Jason Dufner, David Lingmerth share Memorial lead, Nick Taylor T9

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(Jared C. Tilton/Getty Images)

Jason Dufner putted for birdie on every hole until the last one at the Memorial, a game so under control it looked as simple as breathing.

Even with a bogey on the final hole, Dufner had a 7-under 65 for his best score Thursday at Muirfield Village, giving him a tie for the lead with David Lingmerth. They were one shot ahead of Jordan Spieth, whose short game is starting to return with the U.S. Open around the corner.

Lingmerth, whose first PGA Tour victory came at the Memorial two years ago, also bogeyed his last hole on an ideal day for scoring.

Starting quickly at the Memorial is nothing new for Dufner lately. He opened with a 66-67 two years ago before fading on the weekend. Last year, he opened with a 68.

“I can put a couple of rounds together here,” Dufner said. “But I’m looking for more than that this week. Hopefully, we can keep it going for four.”

Dustin Johnson and Jason Day want to make sure they get to play for rounds.

Johnson three-putted after putting his tee shot into the water on the par-3 16th and made triple bogey. He three-putted from 4 feet on the sixth hole and made double bogey. And he didn’t make a single birdie in his round of 78.

It was the first time in nearly four years – since the Bridgestone Invitational in 2013 – that Johnson failed to make a birdie.

Day, who has yet to crack the top 25 at the club where he holds a membership, made bogeys on both par 5s on the back nine and was headed for a big score until he birdied his last two holes for a 75.

Nick Taylor (69) of Abbotsford, B.C., was the low Canadian, tied for ninth at 3-under par. Graham DeLaet of Weyburn, Sask., was 1-over 73 in a tie for 48th, David Hearn of Brantford, Ont., was 2-over 74 to tie for 63rd, Mackenzie Hughes of Dundas, Ont., was 4-over 76 to enter a group at 82nd and Adam Hadwin, also from Abbotsford, was 6-over 78 to join a group at 109th.

Dufner nearly hitting every green in regulation is not surprising with his efficient swing. He recalls hitting 17 in a row in a round at Muirfield Village a few years ago until the 18th hole, and it got him again Thursday. He even went for a slightly longer club, a 7-iron instead of an 8-iron, but the contact wasn’t pure and he came up short in a bunker. He blasted out 12 feet by the hole and missed his par putt.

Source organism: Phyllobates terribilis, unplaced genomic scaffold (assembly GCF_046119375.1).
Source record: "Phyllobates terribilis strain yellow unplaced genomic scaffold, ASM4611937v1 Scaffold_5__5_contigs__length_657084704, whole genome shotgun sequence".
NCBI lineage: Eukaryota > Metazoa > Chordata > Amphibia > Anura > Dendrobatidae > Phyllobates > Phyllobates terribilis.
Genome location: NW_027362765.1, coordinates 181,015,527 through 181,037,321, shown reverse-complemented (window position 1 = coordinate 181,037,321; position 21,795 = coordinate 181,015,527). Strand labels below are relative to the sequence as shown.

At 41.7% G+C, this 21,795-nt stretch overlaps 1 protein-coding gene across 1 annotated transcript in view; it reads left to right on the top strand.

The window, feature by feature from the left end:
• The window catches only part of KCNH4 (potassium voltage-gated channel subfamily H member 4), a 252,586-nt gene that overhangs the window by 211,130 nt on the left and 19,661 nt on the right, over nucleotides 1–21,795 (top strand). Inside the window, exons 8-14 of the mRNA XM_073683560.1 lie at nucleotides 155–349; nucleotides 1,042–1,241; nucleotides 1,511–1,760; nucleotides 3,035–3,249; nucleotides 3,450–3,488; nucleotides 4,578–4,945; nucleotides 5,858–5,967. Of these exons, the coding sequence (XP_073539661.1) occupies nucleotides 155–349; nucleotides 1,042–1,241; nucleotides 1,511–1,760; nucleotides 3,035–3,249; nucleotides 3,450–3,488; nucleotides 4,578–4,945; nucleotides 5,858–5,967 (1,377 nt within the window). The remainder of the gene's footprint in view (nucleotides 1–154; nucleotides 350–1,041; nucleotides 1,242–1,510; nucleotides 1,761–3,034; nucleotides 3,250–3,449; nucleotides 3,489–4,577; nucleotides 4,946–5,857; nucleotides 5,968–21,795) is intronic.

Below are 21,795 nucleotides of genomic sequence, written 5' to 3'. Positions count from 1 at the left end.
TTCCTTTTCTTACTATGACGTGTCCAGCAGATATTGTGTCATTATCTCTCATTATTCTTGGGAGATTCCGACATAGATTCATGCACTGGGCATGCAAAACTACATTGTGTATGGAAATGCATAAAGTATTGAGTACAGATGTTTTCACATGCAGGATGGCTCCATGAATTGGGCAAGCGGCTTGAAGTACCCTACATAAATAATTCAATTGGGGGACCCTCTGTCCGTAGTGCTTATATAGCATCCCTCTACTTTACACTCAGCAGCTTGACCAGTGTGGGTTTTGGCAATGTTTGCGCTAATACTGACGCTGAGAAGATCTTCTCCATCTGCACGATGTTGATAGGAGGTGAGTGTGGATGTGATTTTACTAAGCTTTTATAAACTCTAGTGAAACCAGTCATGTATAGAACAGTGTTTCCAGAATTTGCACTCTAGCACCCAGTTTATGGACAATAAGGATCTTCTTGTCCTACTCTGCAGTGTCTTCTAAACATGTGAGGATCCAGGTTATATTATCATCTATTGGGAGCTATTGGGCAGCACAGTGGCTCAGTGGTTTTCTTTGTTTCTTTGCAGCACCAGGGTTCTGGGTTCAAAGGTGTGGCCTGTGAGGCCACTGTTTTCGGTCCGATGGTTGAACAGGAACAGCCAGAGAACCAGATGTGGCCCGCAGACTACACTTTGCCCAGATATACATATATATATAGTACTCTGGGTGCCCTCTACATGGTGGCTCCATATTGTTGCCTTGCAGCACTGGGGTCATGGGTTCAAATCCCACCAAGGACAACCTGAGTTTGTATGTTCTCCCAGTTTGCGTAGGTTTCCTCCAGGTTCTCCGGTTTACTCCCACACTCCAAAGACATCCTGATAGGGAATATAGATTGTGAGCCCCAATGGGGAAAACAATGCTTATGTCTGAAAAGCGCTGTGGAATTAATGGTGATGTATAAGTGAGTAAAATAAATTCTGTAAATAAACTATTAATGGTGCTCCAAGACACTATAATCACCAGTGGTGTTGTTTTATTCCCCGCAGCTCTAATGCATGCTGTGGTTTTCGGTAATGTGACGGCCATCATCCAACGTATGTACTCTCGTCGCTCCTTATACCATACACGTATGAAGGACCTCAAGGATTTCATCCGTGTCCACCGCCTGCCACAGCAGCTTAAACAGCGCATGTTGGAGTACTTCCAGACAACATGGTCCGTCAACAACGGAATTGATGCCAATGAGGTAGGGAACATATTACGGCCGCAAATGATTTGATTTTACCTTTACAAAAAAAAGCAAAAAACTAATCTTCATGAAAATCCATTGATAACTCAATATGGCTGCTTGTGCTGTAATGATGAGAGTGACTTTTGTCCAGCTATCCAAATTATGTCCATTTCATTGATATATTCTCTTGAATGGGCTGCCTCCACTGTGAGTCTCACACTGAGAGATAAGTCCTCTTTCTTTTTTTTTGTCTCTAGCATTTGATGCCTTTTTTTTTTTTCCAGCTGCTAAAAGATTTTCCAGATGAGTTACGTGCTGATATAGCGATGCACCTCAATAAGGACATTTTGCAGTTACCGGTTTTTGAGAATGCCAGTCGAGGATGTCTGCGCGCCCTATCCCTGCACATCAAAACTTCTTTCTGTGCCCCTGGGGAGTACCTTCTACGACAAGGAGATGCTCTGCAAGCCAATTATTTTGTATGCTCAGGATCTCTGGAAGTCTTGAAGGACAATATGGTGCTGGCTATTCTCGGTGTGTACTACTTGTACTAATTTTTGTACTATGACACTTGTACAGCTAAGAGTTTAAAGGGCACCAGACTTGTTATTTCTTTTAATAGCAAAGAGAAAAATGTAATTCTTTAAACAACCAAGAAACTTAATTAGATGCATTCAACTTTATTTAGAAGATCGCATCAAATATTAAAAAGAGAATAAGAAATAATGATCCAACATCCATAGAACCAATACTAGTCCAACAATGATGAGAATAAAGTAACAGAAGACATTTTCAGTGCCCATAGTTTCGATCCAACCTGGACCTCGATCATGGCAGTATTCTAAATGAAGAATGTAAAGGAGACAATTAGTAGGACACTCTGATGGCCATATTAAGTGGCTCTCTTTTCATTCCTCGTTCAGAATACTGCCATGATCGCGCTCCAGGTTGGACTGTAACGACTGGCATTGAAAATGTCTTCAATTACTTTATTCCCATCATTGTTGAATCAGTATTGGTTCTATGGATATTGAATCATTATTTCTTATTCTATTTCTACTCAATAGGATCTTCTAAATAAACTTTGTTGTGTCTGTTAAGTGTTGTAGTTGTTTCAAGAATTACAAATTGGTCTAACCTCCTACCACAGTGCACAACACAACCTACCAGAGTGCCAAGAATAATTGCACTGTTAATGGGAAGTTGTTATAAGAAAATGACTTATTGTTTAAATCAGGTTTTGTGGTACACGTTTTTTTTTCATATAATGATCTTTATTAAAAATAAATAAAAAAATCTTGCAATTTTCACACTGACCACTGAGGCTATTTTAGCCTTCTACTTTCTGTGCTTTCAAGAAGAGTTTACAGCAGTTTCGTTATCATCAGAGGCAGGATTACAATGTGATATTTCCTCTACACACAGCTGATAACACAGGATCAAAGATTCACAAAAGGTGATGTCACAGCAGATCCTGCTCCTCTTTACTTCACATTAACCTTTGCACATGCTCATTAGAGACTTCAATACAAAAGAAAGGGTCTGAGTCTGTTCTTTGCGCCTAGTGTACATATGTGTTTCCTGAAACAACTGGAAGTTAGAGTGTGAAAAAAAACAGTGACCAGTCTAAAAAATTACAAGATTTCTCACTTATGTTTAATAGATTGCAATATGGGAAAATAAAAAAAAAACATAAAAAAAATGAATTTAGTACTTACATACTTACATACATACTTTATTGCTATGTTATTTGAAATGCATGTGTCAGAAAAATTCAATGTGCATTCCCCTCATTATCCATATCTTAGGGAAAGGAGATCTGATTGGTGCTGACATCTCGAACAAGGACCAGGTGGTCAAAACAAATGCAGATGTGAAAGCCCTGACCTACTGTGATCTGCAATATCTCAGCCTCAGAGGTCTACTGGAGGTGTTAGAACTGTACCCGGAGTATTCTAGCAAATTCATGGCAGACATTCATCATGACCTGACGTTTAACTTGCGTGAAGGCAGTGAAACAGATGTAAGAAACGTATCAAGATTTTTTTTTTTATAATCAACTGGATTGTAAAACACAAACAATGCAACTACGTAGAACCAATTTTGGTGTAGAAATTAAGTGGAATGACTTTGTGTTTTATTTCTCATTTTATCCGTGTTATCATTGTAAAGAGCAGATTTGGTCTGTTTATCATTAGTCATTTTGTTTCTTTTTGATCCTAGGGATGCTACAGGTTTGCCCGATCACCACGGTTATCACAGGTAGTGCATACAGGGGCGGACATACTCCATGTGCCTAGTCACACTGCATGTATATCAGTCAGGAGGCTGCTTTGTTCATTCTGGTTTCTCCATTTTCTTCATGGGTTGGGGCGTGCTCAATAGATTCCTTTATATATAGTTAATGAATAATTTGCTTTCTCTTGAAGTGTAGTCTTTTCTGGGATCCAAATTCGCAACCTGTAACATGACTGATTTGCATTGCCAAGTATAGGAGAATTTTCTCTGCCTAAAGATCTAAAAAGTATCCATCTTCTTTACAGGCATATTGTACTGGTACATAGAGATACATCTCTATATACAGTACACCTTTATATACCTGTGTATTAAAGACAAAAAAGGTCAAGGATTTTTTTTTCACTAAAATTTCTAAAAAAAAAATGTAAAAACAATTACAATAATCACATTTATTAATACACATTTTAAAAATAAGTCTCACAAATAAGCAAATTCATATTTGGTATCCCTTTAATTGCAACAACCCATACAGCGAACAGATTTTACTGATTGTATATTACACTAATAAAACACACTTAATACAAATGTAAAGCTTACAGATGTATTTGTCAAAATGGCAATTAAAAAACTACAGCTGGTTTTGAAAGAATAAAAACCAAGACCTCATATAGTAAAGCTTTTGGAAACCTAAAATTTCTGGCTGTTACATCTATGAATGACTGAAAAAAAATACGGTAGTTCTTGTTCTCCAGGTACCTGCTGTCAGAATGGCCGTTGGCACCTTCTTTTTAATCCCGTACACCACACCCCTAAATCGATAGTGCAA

“I’m OK,” Dufner said. “I’ll get over it.”

Calm as ever, Dufner was mostly pleased with taking the stress out of his putting by not having any tough par putts. He attributes that to hard work, which is mainly working on his breathing.

A bad day of breathing is short and quick. He prefers a slow, rhythmic breath and a process of counting to two on the exhale and pulling the trigger. He said it was similar to snipers who focus mainly on the heartbeat and breathing.

“It’s been working,” he said. “It’s been working all year. Some days I do it better than others. Today, I was really focused on it.”

Lingmerth, a playoff winner over Justin Rose in 2015, got his name on the board quickly with four straight birdies on the front nine to turn in 31, and then he hit a 3-wood to 6 feet on the par-5 15th for an eagle. He had only two pars on the back nine.

“Obviously, having won here it brings back good memories,” Lingmerth said. “And the other years I’ve played here, I’ve always loved it. I haven’t really contended all the way until Sunday those other years, but I’ve always felt good about this place. I feel confident out here. I roll the ball really well on the greens.”

Daniel Summerhays joined Spieth at 66, while Justin Thomas and Lucas Glover were at 67.

Phil Mickelson, playing the second of four straight weeks through the U.S. Open, had a relatively calm day in his round of 70. Rickie Fowler had anything but a calm day. He was 3 over through four holes, answered with four birdies over his next five holes, then traded birdies and bogeys on the back nine until finishing with one last birdie for a round of 70 that featured just six pars.

Spieth missed the cut at The Players Championship and at his hometown event in the AT&T Byron Nelson, and he was on the verge of going home early at Colonial until turning it around. He wound up finishing one back of Kevin Kisner, and Spieth brought his form to Ohio.

He needed a little help along the way, mostly the pin getting in the way of a tough bunker shot on the par-3 12th. It dropped for a birdie. He ended his back nine with a pair of bogeys, then finished in style with four birdies over his last five holes.

“I felt like I scored the way I played today,” Spieth said. “I got an awesome break on my third hole today, No. 12. I didn’t have much of a chance to stop the bunker shot unless it hit the pin and it dunked. That saved me a couple of shots. I figured it could be a good day when your off shots you’re making birdie on.”

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